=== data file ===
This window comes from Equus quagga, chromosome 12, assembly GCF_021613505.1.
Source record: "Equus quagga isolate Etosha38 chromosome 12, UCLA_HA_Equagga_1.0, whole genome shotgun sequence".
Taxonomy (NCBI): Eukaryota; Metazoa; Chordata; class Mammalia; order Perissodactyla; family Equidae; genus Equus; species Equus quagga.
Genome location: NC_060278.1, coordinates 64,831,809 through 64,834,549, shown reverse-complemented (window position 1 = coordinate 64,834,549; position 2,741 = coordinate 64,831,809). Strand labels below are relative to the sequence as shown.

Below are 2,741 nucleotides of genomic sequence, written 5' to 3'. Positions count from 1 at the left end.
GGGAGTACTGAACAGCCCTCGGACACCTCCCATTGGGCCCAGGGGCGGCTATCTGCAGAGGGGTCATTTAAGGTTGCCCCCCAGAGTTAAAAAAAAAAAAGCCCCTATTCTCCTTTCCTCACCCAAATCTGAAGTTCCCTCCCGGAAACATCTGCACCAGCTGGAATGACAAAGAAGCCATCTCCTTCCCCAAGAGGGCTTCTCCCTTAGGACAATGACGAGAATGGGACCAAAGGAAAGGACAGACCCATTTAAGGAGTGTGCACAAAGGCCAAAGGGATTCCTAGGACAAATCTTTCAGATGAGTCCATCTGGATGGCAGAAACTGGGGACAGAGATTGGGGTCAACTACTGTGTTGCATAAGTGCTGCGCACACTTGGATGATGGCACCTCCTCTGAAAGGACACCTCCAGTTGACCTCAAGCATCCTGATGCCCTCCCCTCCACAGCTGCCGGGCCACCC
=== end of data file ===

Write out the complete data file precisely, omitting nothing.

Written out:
This window comes from Equus quagga, chromosome 12, assembly GCF_021613505.1.
Source record: "Equus quagga isolate Etosha38 chromosome 12, UCLA_HA_Equagga_1.0, whole genome shotgun sequence".
Taxonomy (NCBI): Eukaryota; Metazoa; Chordata; class Mammalia; order Perissodactyla; family Equidae; genus Equus; species Equus quagga.
Genome location: NC_060278.1, coordinates 64,831,809 through 64,834,549, shown reverse-complemented (window position 1 = coordinate 64,834,549; position 2,741 = coordinate 64,831,809). Strand labels below are relative to the sequence as shown.

Below are 2,741 nucleotides of genomic sequence, written 5' to 3'. Positions count from 1 at the left end.
GGGAGTACTGAACAGCCCTCGGACACCTCCCATTGGGCCCAGGGGCGGCTATCTGCAGAGGGGTCATTTAAGGTTGCCCCCCAGAGTTAAAAAAAAAAAAGCCCCTATTCTCCTTTCCTCACCCAAATCTGAAGTTCCCTCCCGGAAACATCTGCACCAGCTGGAATGACAAAGAAGCCATCTCCTTCCCCAAGAGGGCTTCTCCCTTAGGACAATGACGAGAATGGGACCAAAGGAAAGGACAGACCCATTTAAGGAGTGTGCACAAAGGCCAAAGGGATTCCTAGGACAAATCTTTCAGATGAGTCCATCTGGATGGCAGAAACTGGGGACAGAGATTGGGGTCAACTACTGTGTTGCATAAGTGCTGCGCACACTTGGATGATGGCACCTCCTCTGAAAGGACACCTCCAGTTGACCTCAAGCATCCTGATGCCCTCCCCTCCACAGCTGCCGGGCCACCC